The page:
Biovision nurtures future farmers through organic farming

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Young people in schools are taking steps to combat hunger, enhance food security and improve rural livelihoods across the African continent. In Kenya, free primary education has increased primary school enrolment to more than 50%, and this is already seen in the increased number of students joining secondary schools, universities and colleges. This presents opportunities to reach more young people with information on ecologically friendly farming practices. Now more than ever, technology is making it possible for pupils and students in schools to access information on new innovations, technology and emerging trends in agriculture, which they pass on to their parents and other farmers in their communities.

TOF in schools

Biovision Africa Trust (BvAT) through the Farmer Communication Programme (FCP), has been focusing on potential future farmers to transform rural farming communities in the country. TOF magazine has been made available to schools that request for copies. Through TOF pupils, students, teachers and parents have learnt various agricultural practices which are not harmful to human, animal, plant and environmental health. Peter Murage, the extension officer in charge of the Kagio Biovision Resource Centre has been working tirelessly with several secondary schools to give them practical information on organic farming. At Thumaita Secondary school in central Kenya, the school management has set aside an acre of the school land for a demonstration plot where students and the surrounding farming communities learn various organic farming practices.

“We use the demo plot to train students and farmers neighbouring the school on composting, mulching, minimum tillage, agroforestry, among other environmentally friendly farming practices. We have also planted sweet potatoes which are now supplementing the school diet for students and teachers. Now I do not have to eat bread from the shops as it can be quite expensive,” says Mr. Charles Macharia, a teacher at the school in charge of the Young Farmers’ Club project.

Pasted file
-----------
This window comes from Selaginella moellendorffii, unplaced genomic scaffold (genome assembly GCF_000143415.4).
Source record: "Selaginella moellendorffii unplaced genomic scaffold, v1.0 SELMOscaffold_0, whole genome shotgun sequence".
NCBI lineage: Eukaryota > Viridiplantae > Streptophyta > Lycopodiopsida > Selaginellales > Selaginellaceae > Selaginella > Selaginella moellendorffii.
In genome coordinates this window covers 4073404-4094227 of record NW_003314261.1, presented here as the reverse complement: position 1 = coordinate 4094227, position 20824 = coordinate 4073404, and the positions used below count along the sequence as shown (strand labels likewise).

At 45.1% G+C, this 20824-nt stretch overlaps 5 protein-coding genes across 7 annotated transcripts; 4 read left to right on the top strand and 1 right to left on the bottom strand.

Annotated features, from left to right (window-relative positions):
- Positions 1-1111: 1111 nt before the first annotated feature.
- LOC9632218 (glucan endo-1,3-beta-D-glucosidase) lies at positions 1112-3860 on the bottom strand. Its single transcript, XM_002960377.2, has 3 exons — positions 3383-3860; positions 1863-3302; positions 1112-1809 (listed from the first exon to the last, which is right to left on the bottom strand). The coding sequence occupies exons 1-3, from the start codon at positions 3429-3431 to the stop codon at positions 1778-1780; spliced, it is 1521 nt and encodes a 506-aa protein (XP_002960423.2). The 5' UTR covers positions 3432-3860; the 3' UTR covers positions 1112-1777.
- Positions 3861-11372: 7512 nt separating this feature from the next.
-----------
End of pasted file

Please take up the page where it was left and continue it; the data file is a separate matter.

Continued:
More schools interested in organic farming

   Regina Muthama uses performing arts to               promote         sustainable agriculture practices     in schools

“Many schools have indicated their interest and willingness to revive and support their young farmers’ club as it presents many benefits to the school and the surrounding community. The schools that have already started practicing what we have taught them have been able to get some of their food supplies from the school farm,” observes Murage. The same has been replicated in Kenya’s Eastern region, which is largely semi-arid. Through the leadership of Mr. Joseph Mbithi, the FCP field extension officer based in Makueni County, a demonstration plot was set up in Mutulani Primary School. Here pupils, teachers and the neighbouring community get to learn about organic farming and other sustainable agricultural practises.

Performing arts spread message

Ms. Regina Muthama, the chairlady of Katoloni Mission CBO and Biovision Resource Centre in KALRO Katumani, Machakos, and her team have been teaching pupils organic farming through performing arts - songs, dramatized verses and plays. “Children learn best when they are having fun and are actively engaged, so they are able to retain knowledge and skills learnt in childhood which will be useful later in providing solutions to the existing problems. It is critical that children are introduced to sustainable farming practices at an early age,” says Ms. Muthama.

Organic farming thriving in slum areas

Henrieta Githeu, a resident of the slums of Mathare in Nairobi, spends her time at the Mathare Youth Sports Association grounds. She has attended training sessions on using sacks for kitchen gardens facilitated by Biovision’s Outreach Officer, Ms. Njeri Kinuthia. “The knowledge I have received from the training is something I am eager to practice and teach my siblings at home because most of the time we go hungry. We lack money to buy food, yet we have space and energy to grow our own food and even sell the surplus,” says Ms. Githeu.

These young powerful voices represent the future farmers. They continue to remind all of us to rise up, join hands and promote sustainable agriculture for food security, nutrition and improved incomes and livelihoods.

The Biovision Farmer Communication, of which TOF programme is a part of, encourages and supports pupils and students in educational institutions to learn organic farming early in life. The Biovision Farmer Communication Programme is implemented with the support of Biovision Foundation, a Swiss-based charitable organization, and other partners. The programme uses TOF magazine, Mkulima Mbunifu magazine (for Tanzania), TOF Radio, field based extension agents and web-based channels like Infonet-Biovision online database to reach farmers in East Africa.

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I was recently invited to a workshop where results of a study on factors influencing household adoption of renewable energy technologies in rural Kenya by the National Environment Trust Fund (NETFUND). The study was commissioned with support from KIRDI and the Swedish Embassy in Kenya.